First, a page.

Low doses of alcohol may help clean the brain

Low doses of alcohol may help clean the brain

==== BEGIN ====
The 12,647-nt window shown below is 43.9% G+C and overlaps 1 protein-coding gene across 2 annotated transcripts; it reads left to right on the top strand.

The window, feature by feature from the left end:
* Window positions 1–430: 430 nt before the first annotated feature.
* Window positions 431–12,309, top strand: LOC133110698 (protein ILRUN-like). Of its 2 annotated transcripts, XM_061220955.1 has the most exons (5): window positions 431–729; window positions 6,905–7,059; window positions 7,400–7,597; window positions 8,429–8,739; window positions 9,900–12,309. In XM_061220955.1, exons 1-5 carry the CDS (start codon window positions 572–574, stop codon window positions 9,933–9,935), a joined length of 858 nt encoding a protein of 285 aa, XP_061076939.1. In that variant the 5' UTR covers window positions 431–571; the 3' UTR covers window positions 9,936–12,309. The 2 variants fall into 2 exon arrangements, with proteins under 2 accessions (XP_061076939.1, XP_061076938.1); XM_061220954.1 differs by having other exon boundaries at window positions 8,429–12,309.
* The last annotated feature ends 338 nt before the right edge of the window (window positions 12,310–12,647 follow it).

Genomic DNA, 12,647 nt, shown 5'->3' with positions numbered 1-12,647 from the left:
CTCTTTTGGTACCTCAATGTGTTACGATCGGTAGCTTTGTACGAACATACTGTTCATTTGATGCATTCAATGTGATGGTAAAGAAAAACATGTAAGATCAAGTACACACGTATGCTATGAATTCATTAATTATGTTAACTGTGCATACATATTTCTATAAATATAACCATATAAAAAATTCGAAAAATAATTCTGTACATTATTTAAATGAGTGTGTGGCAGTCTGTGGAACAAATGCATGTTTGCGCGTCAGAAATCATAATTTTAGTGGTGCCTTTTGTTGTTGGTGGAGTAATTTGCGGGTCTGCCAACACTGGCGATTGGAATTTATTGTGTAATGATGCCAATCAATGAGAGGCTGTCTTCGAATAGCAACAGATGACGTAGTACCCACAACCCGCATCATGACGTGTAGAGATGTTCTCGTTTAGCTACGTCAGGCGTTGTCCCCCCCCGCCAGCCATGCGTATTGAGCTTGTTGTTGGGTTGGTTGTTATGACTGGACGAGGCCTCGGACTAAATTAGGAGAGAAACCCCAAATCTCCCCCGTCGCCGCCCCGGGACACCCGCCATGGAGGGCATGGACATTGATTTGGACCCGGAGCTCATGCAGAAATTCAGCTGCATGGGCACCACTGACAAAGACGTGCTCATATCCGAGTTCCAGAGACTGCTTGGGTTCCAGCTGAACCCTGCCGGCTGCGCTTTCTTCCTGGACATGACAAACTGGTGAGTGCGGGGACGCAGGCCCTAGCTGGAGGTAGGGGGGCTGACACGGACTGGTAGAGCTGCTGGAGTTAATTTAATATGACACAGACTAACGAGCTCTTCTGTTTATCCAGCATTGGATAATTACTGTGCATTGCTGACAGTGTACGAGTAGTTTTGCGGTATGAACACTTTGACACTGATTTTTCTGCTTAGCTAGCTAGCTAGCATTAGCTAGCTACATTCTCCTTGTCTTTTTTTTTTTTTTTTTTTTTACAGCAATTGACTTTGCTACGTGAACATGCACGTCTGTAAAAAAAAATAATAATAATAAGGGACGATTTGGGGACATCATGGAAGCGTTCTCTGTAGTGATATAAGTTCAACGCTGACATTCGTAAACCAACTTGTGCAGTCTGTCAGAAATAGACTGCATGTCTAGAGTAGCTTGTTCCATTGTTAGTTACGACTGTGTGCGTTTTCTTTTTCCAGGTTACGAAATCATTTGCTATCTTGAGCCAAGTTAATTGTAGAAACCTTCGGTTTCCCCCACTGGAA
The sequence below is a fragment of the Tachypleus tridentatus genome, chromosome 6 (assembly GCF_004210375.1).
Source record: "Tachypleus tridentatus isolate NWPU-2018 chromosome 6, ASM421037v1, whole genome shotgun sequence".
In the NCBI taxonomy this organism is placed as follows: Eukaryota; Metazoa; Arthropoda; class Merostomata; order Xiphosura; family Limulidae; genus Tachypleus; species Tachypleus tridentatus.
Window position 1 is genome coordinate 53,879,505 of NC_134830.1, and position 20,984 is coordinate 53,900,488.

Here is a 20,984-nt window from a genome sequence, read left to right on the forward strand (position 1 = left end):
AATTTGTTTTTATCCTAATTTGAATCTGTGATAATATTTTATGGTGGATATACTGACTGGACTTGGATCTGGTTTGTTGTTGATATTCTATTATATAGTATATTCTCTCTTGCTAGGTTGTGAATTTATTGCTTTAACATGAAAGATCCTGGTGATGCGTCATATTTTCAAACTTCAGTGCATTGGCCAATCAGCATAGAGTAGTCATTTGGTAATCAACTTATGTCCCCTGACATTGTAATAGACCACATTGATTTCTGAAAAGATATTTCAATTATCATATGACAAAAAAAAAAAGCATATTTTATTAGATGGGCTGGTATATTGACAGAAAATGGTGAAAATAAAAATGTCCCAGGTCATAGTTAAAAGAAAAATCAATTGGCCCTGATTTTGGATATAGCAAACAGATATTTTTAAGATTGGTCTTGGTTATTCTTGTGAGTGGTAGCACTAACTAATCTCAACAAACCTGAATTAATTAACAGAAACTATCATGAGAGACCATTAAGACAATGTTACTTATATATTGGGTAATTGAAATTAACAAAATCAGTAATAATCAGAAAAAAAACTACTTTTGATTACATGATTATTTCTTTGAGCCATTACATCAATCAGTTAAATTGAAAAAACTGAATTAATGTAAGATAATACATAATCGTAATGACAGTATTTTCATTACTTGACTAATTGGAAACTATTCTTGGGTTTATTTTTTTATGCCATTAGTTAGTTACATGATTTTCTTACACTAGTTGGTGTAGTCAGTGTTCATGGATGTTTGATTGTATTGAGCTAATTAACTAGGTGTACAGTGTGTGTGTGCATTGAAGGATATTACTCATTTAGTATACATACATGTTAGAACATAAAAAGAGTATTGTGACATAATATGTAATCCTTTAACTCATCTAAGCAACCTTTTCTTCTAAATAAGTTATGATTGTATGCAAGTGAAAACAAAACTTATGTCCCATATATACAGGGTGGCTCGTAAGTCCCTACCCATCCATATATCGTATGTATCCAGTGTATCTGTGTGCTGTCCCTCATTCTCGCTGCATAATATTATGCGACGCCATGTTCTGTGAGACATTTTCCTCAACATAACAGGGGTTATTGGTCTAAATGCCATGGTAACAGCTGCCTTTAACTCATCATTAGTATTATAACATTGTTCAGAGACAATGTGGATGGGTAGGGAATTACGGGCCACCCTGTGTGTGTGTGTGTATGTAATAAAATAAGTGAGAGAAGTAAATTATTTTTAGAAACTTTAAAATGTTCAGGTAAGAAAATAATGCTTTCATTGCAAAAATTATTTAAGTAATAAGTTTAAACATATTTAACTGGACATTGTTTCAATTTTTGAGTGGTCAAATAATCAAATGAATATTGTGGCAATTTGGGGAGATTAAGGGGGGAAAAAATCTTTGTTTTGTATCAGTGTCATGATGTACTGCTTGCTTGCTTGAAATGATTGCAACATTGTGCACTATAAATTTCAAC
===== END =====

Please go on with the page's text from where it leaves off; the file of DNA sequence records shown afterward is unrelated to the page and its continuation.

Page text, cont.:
Brain Research Low levels of alcohol consumption can tamp down inflammation in the brain and help clear away toxins, including those associated with Alzheimer’s disease. This shows a new study conducted in mice, which appears in the journal Scientific Reports. It is harmful for the body to consume large doses of alcohol over a longer period of time. However low doses may have a beneficial effect. “Prolonged intake of excessive amounts of ethanol is known to have adverse effects on the central nervous system. However, in this study we have shown for the first time that low doses of alcohol are potentially beneficial to brain health, namely it improves the brain’s ability to remove waste,” says professor Maiken Nedergaard Center for Translational Neuromedicine at the Copenhagen University and co-director of the Center for Translational Neuromedicine at the University of Rochester Medical Center and lead author of the study. The finding adds to a growing body of research that point to the health benefits of low doses of alcohol. While excessive consumption of alcohol is a well-documented health hazard, many studies have linked lower levels of drinking with a reduced risk of cardiovascular diseases as well as a number of cancers. Nedergaard’s research focuses on the glymphatic system, the brain’s unique cleaning process that was first described by Nedergaard and her colleagues in 2012. They showed how cerebral spinal fluid (CSF) is pumped into brain tissue and flushes away waste, including the proteins beta amyloid and tau that are associated with Alzheimer’s disease and other forms of dementia. The effects of alcohol on the brain The new study, which was conducted in mice, looked at the impact of both acute and chronic alcohol exposure. When they studied the brains of animals exposed to high levels of alcohol over a long period of time, the researchers observed high levels of a molecular marker for inflammation, particularly in cells called astrocytes which are key regulators of the glymphatic system. They also noted impairment of the animal’s cognitive abilities and motor skills. Lees meer op de website van de University of Copenhagen: KU.dk
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